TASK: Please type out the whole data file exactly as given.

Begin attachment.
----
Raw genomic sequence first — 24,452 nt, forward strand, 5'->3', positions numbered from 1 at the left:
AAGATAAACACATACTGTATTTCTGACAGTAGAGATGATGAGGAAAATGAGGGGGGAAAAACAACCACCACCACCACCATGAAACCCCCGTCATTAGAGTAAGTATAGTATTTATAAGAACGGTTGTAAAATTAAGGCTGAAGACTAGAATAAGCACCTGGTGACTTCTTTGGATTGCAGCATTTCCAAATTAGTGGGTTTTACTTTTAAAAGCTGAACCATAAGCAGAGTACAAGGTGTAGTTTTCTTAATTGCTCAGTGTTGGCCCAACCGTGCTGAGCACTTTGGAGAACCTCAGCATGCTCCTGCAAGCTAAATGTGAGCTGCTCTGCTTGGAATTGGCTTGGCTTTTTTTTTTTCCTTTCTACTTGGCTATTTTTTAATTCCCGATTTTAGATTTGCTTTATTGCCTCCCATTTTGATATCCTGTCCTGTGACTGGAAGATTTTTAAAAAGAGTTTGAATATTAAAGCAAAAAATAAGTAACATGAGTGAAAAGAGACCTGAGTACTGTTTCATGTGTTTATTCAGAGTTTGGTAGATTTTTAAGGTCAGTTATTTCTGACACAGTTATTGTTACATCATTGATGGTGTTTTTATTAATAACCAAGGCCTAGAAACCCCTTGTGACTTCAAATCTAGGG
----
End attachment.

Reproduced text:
Raw genomic sequence first — 24,452 nt, forward strand, 5'->3', positions numbered from 1 at the left:
AAGATAAACACATACTGTATTTCTGACAGTAGAGATGATGAGGAAAATGAGGGGGGAAAAACAACCACCACCACCACCATGAAACCCCCGTCATTAGAGTAAGTATAGTATTTATAAGAACGGTTGTAAAATTAAGGCTGAAGACTAGAATAAGCACCTGGTGACTTCTTTGGATTGCAGCATTTCCAAATTAGTGGGTTTTACTTTTAAAAGCTGAACCATAAGCAGAGTACAAGGTGTAGTTTTCTTAATTGCTCAGTGTTGGCCCAACCGTGCTGAGCACTTTGGAGAACCTCAGCATGCTCCTGCAAGCTAAATGTGAGCTGCTCTGCTTGGAATTGGCTTGGCTTTTTTTTTTTCCTTTCTACTTGGCTATTTTTTAATTCCCGATTTTAGATTTGCTTTATTGCCTCCCATTTTGATATCCTGTCCTGTGACTGGAAGATTTTTAAAAAGAGTTTGAATATTAAAGCAAAAAATAAGTAACATGAGTGAAAAGAGACCTGAGTACTGTTTCATGTGTTTATTCAGAGTTTGGTAGATTTTTAAGGTCAGTTATTTCTGACACAGTTATTGTTACATCATTGATGGTGTTTTTATTAATAACCAAGGCCTAGAAACCCCTTGTGACTTCAAATCTAGGG